Scientists Analyzing Kuiper Belt Believe They've Discovered a Giant, Ninth Planet in the Solar System

A recent study by a team of scientists collaborating from China, France, and the United States has revealed that the solar system might have a giant planet that may soon take Pluto's position as the ninth planet.

The existence of the hypothetical planet was first hinted by unusually regular orbital patterns observed in the Kuiper belt that extends till the outer edge of the solar system and houses dwarf planets like Pluto and Eris.

According to the researchers, when the evolution of the solar system was taking place, this giant planet may have been "rapidly ejected" from its orbit around the sun and remained in the Kuiper belt until its discovery today.

Ninth Planet

By experimenting with almost 14,000 simulations of the early solar system to trace its evolution as to how it looks today, the scientists deduced an "early instability" in the orbits of Jupiter, Saturn, Uranus, Neptune and the hypothetical Ninth Planet, as reported by

The team believes that back in the day these gas giants might have been closer to the "proto-Sun," before the gases merged into the sun and set off "strong fusion reactions" that exuded gas and dust outwards. This according to the study might have prompted a rather abrupt and frenzied shift in the previous orbits of the aforementioned planets.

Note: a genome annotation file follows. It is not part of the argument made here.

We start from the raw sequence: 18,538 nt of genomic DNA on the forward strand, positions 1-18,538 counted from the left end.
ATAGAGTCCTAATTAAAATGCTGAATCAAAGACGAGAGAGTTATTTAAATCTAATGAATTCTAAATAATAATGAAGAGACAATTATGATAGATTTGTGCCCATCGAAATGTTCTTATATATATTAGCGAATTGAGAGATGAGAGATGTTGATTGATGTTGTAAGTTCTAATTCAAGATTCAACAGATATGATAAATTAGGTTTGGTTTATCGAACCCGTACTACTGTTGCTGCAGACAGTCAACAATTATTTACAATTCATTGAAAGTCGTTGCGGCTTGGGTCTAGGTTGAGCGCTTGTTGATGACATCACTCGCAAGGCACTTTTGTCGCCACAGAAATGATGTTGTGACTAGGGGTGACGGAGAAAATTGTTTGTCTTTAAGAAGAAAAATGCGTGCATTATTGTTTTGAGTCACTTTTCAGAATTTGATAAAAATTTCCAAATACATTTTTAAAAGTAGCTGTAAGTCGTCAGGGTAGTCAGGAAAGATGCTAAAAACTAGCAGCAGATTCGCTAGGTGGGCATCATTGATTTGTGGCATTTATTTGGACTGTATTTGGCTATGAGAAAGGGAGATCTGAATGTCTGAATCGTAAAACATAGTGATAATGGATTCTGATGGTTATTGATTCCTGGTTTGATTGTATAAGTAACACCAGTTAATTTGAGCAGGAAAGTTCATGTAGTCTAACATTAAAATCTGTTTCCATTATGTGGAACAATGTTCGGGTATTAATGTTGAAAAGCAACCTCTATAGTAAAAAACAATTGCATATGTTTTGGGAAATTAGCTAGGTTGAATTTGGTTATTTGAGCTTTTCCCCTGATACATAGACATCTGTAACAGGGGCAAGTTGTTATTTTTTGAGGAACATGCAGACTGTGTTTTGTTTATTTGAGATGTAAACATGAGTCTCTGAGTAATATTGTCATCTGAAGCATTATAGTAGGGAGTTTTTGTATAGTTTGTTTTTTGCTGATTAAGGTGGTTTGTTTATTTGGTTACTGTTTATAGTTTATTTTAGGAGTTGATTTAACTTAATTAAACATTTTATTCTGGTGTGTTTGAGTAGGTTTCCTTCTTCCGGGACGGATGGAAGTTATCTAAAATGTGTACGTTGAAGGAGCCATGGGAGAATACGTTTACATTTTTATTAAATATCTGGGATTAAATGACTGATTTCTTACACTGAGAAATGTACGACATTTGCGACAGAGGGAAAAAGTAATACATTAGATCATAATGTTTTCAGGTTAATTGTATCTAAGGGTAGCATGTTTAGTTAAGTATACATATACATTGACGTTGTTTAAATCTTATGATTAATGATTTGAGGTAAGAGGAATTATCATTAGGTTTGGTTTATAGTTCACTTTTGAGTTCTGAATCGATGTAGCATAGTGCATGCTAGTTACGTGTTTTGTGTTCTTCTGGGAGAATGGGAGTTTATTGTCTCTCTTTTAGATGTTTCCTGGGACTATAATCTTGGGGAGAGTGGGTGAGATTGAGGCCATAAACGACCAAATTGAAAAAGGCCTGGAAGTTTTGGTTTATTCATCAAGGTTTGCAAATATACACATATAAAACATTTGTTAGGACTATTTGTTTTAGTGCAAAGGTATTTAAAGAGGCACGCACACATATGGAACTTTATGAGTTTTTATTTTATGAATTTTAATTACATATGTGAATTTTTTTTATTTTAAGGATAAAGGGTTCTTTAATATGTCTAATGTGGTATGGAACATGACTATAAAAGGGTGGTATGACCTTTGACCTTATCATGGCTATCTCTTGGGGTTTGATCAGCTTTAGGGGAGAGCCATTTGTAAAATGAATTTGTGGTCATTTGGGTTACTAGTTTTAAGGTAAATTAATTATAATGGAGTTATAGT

Professor Seth Jacobson of Michigan State University, one of the study authors, called the simulation a "universal source of planetary instability in the galaxy."

He went to further explain that, while the existence of planetary system instabilities have already been confirmed by exoplanet astronomers in majority of gas giant systems as well as super-earth systems, this study has proved extremely helpful in concluding that our solar system might also fall in the same category.

Ninth Planet

The simulations also pointed out that before the sun started pressuring the planets outwards, during the early evolution days, these gas giants had very circular and regular orbits at regular intervals from the nascent star.

This is not the first time scientists pondered on the emergence of a hypothetical planet. Neptune was the first planet discovered by deliberate studies conducted on orbits of other bodies in the solar system. This was coupled with telescope observations and mathematical calculations.

The study titled Early Solar System Instability Triggered by Dispersal of the Gaseous Disk was published in the Nature Journal on 27 April, 2022.

Sean N. Raymond one of the study authors tweeted @sraymond_astro twitter